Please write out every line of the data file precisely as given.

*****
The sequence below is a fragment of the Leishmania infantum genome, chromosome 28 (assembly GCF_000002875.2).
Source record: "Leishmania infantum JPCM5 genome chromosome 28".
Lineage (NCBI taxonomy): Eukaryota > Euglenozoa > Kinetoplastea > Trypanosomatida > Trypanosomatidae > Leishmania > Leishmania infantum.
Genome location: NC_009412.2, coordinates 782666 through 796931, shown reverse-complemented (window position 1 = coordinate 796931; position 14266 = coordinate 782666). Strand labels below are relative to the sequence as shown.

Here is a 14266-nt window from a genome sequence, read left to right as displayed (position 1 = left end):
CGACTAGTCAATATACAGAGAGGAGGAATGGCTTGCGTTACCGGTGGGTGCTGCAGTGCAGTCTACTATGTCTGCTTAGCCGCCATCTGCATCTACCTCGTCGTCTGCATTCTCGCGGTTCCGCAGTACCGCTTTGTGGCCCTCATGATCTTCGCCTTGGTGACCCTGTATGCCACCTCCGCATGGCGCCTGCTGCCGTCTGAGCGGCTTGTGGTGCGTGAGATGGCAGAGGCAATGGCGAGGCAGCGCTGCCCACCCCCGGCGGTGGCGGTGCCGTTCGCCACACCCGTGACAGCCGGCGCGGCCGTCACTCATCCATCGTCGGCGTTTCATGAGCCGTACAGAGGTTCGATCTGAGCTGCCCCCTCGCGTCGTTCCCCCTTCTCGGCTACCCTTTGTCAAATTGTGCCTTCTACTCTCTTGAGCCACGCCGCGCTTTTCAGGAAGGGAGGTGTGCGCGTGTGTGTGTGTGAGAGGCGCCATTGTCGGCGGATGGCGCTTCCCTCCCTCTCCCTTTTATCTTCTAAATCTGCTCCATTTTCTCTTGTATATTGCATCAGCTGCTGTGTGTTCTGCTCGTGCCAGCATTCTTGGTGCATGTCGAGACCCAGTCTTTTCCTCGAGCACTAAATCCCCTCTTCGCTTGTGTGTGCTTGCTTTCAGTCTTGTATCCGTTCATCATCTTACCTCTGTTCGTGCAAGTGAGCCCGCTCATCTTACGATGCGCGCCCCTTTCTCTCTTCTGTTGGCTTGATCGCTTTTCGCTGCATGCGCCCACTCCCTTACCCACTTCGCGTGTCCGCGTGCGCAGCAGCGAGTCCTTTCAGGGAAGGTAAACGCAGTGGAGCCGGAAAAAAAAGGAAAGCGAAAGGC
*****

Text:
The sequence below is a fragment of the Leishmania infantum genome, chromosome 28 (assembly GCF_000002875.2).
Source record: "Leishmania infantum JPCM5 genome chromosome 28".
Lineage (NCBI taxonomy): Eukaryota > Euglenozoa > Kinetoplastea > Trypanosomatida > Trypanosomatidae > Leishmania > Leishmania infantum.
Genome location: NC_009412.2, coordinates 782666 through 796931, shown reverse-complemented (window position 1 = coordinate 796931; position 14266 = coordinate 782666). Strand labels below are relative to the sequence as shown.

Here is a 14266-nt window from a genome sequence, read left to right as displayed (position 1 = left end):
CGACTAGTCAATATACAGAGAGGAGGAATGGCTTGCGTTACCGGTGGGTGCTGCAGTGCAGTCTACTATGTCTGCTTAGCCGCCATCTGCATCTACCTCGTCGTCTGCATTCTCGCGGTTCCGCAGTACCGCTTTGTGGCCCTCATGATCTTCGCCTTGGTGACCCTGTATGCCACCTCCGCATGGCGCCTGCTGCCGTCTGAGCGGCTTGTGGTGCGTGAGATGGCAGAGGCAATGGCGAGGCAGCGCTGCCCACCCCCGGCGGTGGCGGTGCCGTTCGCCACACCCGTGACAGCCGGCGCGGCCGTCACTCATCCATCGTCGGCGTTTCATGAGCCGTACAGAGGTTCGATCTGAGCTGCCCCCTCGCGTCGTTCCCCCTTCTCGGCTACCCTTTGTCAAATTGTGCCTTCTACTCTCTTGAGCCACGCCGCGCTTTTCAGGAAGGGAGGTGTGCGCGTGTGTGTGTGTGAGAGGCGCCATTGTCGGCGGATGGCGCTTCCCTCCCTCTCCCTTTTATCTTCTAAATCTGCTCCATTTTCTCTTGTATATTGCATCAGCTGCTGTGTGTTCTGCTCGTGCCAGCATTCTTGGTGCATGTCGAGACCCAGTCTTTTCCTCGAGCACTAAATCCCCTCTTCGCTTGTGTGTGCTTGCTTTCAGTCTTGTATCCGTTCATCATCTTACCTCTGTTCGTGCAAGTGAGCCCGCTCATCTTACGATGCGCGCCCCTTTCTCTCTTCTGTTGGCTTGATCGCTTTTCGCTGCATGCGCCCACTCCCTTACCCACTTCGCGTGTCCGCGTGCGCAGCAGCGAGTCCTTTCAGGGAAGGTAAACGCAGTGGAGCCGGAAAAAAAAGGAAAGCGAAAGGC